Monday, July 17, 2006

Getting a guitar with the right "feel"

Before you purchase a guitar you plan on keeping a long time, you have probably given a lot of thought as to what type (acoustic or electric; flat-top or archtop), and style (solidbody, semi-hollow, hollowbody) of guitar you want, perhaps you have even the make, model and color decided on. But independent of your decision, have you played enough different guitars to know which ones fit your hand best? There are many factors that affect the "feel" of a guitar:

Neck width
Neck thickness
Neck shape
Fingerboard radius
Fret height & width
Fret shape
Fingerboard material (ebony, rosewood or maple)
Bound fretboard or unbound
String gauge
String composition

It is possible that two different models of the same style guitar, or two different years of the same model feel completely different.

You can always "force" yourself to adapt to the feel of the guitar you choose, but it may never feel quite right to you. Another guitar might feel much better the first time you try it, and this would allow you to be more comfortable with the guitar, therefore making you a better player.

I notice this a lot because I have many different guitars. I usually have reasons for owning each of my guitars, but I must admit that some of them feel "right" and some feel "wrong." I make fewer fingering mistakes when I am playing a "comfortable" guitar.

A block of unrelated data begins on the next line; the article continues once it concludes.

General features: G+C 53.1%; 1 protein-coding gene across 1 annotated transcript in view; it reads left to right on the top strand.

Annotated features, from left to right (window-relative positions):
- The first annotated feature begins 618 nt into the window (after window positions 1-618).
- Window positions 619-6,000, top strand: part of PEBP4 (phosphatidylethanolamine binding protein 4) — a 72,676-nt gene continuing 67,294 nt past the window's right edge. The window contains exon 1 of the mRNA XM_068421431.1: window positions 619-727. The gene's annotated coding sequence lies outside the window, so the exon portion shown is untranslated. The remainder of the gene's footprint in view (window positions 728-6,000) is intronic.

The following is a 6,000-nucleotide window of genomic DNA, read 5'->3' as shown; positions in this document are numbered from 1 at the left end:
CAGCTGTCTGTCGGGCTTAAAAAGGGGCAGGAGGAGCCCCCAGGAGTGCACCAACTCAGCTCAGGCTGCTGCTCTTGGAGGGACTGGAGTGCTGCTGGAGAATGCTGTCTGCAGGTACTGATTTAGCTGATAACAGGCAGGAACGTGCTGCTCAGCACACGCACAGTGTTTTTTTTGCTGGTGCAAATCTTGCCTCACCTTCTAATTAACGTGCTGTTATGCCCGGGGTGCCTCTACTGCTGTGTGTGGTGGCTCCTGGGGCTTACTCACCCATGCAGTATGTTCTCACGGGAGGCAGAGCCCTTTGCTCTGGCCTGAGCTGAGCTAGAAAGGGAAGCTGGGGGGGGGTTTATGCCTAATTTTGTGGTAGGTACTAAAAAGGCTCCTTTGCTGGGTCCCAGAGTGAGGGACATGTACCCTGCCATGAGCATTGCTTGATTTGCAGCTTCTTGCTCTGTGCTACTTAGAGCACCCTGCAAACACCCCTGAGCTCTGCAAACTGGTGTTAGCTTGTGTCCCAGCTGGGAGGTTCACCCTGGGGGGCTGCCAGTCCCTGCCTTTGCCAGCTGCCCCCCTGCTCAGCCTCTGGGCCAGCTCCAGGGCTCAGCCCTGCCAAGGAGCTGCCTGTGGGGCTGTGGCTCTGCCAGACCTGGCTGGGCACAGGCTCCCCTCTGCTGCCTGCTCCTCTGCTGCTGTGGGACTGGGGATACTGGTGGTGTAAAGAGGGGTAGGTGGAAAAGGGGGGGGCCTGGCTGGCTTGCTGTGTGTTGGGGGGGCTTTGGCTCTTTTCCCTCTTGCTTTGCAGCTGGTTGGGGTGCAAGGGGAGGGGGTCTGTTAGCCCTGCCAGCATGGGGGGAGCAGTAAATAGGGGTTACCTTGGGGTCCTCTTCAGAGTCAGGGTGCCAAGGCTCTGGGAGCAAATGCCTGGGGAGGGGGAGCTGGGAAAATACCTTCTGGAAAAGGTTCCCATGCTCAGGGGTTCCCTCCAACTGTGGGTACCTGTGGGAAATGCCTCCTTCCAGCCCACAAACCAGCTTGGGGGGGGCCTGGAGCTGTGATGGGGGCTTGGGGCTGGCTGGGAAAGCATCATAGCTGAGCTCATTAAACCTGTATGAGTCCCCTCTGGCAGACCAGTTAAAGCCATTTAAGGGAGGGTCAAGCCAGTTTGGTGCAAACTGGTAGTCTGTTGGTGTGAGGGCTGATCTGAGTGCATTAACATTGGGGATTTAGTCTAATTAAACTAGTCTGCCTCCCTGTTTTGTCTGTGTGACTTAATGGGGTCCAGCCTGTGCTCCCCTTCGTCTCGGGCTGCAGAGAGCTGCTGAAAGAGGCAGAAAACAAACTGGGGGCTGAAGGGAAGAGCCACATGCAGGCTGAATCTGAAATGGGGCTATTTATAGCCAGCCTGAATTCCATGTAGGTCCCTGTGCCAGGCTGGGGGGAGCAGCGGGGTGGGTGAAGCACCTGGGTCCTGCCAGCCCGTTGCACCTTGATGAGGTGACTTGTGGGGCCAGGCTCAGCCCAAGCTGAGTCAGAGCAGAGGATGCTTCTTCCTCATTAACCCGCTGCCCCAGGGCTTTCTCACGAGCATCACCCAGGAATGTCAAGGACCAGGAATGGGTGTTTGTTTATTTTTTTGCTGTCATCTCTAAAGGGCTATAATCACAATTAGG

Please try out enough different guitars before you sink a lot of money into a guitar that you might hate the feel of. Once you can tell the difference in feel from one guitar to another, you are ready to pick one that feels "right."

There are three other factors that affect the feel of a nice, comfortable guitar:
1. Body width, particularly in the lower bout
2. Body depth
3. Weight

For example, I love the sound of the large bodied guitars, such as a dreadnaught flat-top acoustic or a big 17" Gibson L-5 or 18" Gibson Super 400, but I cannot get comfortable with these guitars, so I personally choose smaller bodied instruments, in both width and thickness. This is why I play the 000-28EC Martin acoustic. It is thinner than and not as deep as other acoustic guitars. This is also why I play the 16" Hofner New President jazz guitar and the Epiphone Emperor Joe Pass model - smaller, thinner bodies!

As far as weight goes, I recently purchased a Carvin AE-185 thin semi-hollow acoustic-electric guitar as my main axe. It has all the features I want, can do all the sounds, and it is extremely light - one of the lightest guitars I ever played! After playing this instrument for four consecutive hours, I can't imagine ever plying a super heavy Gibson Les Paul guitar or something similar.

Let me know if this article has been helpful!


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